Editor's Note: Conflict over conflicts of interest

CONFLICTS OF INTEREST are to a certain extent unavoidable in a city the small size of Savannah, where everyone knows everyone else and most people wear several different hats.

The key is transparency.

An episode that played out at last week’s City Council meeting highlighted the issues involved with navigating this particular civic minefield.

By charter, the City of Savannah has a variety of Boards and Commissions which are staffed on a volunteer basis, with nominations approved by the Mayor and Council.

Some of these bodies have more power than others, but they are all a vital part of grassroots democracy.

I heartily recommend that you consider playing a role on them if you think you have something to offer. It’s a great way to take part in local civic life without the hassles and acrimony of running for public office.

A while back, I served two terms on the Cultural Affairs Commission, whose main task is making recommendations to the City Manager on which local arts organizations should receive City funding, and in what amounts.

My nomination to that commission was approved by then-Mayor Otis Johnson without objection, despite my role in the media as an occasional critic of his administration.

I tried to return Johnson’s trust by staying as objective as possible in helping to be a good steward of tax dollars as well as an advocate for arts and culture.

I’ll always be grateful to former Mayor Johnson for his nod, as well as for his demonstrated and generous commitment to supporting the arts in Savannah — which as we’ve seen lately, is by no means a given in City government.

My tenure on the Cultural Affairs Commission was deeply rewarding and informative, and helped me to be a better citizen as well as a better journalist.

Yet, though I wasn’t involved in anything controversial and kept a strict firewall between my dual roles as newspaper editor and Cultural Affairs commissioner, I opted to resign because I wanted to avoid any hint of ethical issues in either role.

As I said, this kind of conundrum is baked in the cake. At some point most truly involved citizens will face similar ethical dilemmas, if they are at all engaged in the community.

A potential conflict of interest is in and of itself not a crime. The problem comes with a lack of transparency and accountability.

At last week’s meeting, three Board and Commission appointments were put on the Council’s consent agenda, i.e., for quick fast-track approval along with other items.

One appointment was relatively controversy-free: Nominating Lisa B. Watson to serve on the Historic Sites and Monuments Commission.

Watson is a perfect fit for that body, and her appointment is a no-brainer and a big win for the community.

The other two nominations were more problematic, and involved a very important board: The Downtown Savannah Authority.

The DSA approves bond issues for extremely expensive public works projects, such as the $50 million parking garages going up at Eastern Wharf and at Plant Riverside, and the recent $45 million bond issue for stopgap funding to keep the Arena project alive.

One appointment was to give Joseph Bell another term on the DSA. Another appointment was to give Alderman Brian Foster his first four-year term on the DSA.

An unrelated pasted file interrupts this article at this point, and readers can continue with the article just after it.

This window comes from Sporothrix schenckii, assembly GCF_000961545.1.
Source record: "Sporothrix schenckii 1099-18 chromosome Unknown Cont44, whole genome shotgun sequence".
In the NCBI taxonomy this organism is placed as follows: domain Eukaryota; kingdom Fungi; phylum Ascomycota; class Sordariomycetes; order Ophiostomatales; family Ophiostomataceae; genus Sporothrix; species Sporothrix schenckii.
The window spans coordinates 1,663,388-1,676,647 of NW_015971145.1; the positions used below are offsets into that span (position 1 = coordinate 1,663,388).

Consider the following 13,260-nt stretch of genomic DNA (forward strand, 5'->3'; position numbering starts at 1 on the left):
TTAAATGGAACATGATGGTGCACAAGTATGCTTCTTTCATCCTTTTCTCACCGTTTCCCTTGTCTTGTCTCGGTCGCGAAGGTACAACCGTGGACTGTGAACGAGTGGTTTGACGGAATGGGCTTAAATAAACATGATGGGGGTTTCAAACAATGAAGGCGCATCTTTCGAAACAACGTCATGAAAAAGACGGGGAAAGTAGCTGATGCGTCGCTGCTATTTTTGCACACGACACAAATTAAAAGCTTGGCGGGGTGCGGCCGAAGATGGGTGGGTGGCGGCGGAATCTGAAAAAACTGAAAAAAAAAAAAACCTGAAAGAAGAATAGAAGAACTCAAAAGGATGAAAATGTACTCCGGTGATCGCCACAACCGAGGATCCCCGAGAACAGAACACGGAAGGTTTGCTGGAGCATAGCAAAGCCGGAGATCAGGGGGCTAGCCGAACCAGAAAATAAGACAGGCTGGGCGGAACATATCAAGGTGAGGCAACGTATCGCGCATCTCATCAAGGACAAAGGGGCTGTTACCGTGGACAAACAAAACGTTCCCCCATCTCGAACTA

Mr. Bell is married to sitting Alderwoman Carol Bell. And while Brian Foster is declining to run for reelection to City Council, in my opinion it does raise a bit of a red flag that he would be appointed for such a powerful spot while still holding a seat on Council.

Perhaps most significantly, Foster, a big proponent of bond issues, would replace Chuck Feagain, who during his tenure on DSA has been essentially the only member to routinely scrutinize the reasons for bond issues.

Both Carol Bell and Brian Foster recused themselves from the vote, as did Alderman Bill Durrence for being related to Watson.

The unusual triple recusal prompted laughter and caused Alderman Van Johnson to say, “Maybe this is something that shouldn’t be on the consent agenda, because we had three conflicts of interest just on that.”

Alderman Tony Thomas jumped on the recusals, using them as further proof of his repeated allegations of cronyism by Mayor Eddie DeLoach – Carol Bell and Brian Foster being close political allies of the mayor.

“Maybe you and your clique discussed this, but [the rest of Council] did not discuss this,” Thomas said angrily. “This is another one of your scams, Eddie.”

Thomas continued his comments under his breath, caught on a hot mic: “It’s a damn scam is what it is.... They were trying to scam that one... they got busted.”

The vote was tabled until the next Council meeting.

Ordinarily, I would say that trying to address these types of ethical dilemmas are just part of the price one pays for taking part in a democracy.

In the case of a vital board with vast financial responsibility, however, the public interest is served best by erring on the side of caution.

While one can certainly differ with Tony Thomas’s choice of words and even his motives, it seems that in this case he was essentially right in questioning the close ties of the DSA nominees with current City Council members — recusals or no recusals.

Realistically, you will never be able to completely eliminate conflicts of interest in local government. Our city, especially, is just to small for this to be practical.

But when you’re talking about such vast sums of money and public indebtedness, the public good is served by using the highest possible standards to avoid such conflicts.

Maintaining a democracy is a constant, unending struggle. Frequent debates over ethical questions are a feature of democracy, not a bug.

The day that conflicts of interest are truly no longer an issue is the day that tyranny arrives.

The best we can do is strive for transparency, and hold those in power accountable.


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